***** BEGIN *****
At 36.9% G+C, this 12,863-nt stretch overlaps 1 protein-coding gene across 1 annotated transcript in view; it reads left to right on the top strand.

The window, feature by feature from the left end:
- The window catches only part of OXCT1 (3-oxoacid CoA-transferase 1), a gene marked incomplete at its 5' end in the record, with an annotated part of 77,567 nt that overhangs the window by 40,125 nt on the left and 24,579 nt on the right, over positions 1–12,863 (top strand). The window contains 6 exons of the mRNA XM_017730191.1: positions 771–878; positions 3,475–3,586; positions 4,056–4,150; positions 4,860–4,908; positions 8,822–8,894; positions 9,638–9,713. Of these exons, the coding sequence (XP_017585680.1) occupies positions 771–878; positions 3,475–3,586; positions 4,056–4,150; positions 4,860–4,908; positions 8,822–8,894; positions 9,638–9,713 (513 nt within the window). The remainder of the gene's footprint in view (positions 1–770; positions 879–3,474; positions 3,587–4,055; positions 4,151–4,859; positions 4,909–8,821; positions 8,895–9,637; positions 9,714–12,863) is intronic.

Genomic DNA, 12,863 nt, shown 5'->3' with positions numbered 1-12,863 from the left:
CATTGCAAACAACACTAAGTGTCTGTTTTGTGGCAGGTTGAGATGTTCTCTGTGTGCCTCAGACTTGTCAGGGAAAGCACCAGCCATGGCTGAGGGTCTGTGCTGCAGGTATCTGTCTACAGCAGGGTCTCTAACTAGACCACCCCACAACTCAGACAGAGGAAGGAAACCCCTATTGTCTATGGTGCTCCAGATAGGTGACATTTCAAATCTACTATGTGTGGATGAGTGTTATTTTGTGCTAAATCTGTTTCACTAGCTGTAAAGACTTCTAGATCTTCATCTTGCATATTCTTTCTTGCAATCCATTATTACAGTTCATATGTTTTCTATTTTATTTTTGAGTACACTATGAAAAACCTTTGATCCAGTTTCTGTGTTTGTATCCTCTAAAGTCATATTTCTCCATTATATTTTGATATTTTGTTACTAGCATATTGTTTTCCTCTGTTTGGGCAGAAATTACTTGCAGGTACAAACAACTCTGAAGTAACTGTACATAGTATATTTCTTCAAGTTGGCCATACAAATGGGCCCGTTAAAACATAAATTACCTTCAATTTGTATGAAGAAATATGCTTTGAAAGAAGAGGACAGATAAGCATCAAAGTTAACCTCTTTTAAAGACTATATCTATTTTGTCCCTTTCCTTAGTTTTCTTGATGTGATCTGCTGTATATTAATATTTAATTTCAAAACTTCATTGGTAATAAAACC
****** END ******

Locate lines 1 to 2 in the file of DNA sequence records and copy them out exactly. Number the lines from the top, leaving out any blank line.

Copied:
At 36.9% G+C, this 12,863-nt stretch overlaps 1 protein-coding gene across 1 annotated transcript in view; it reads left to right on the top strand.

The window, feature by feature from the left end: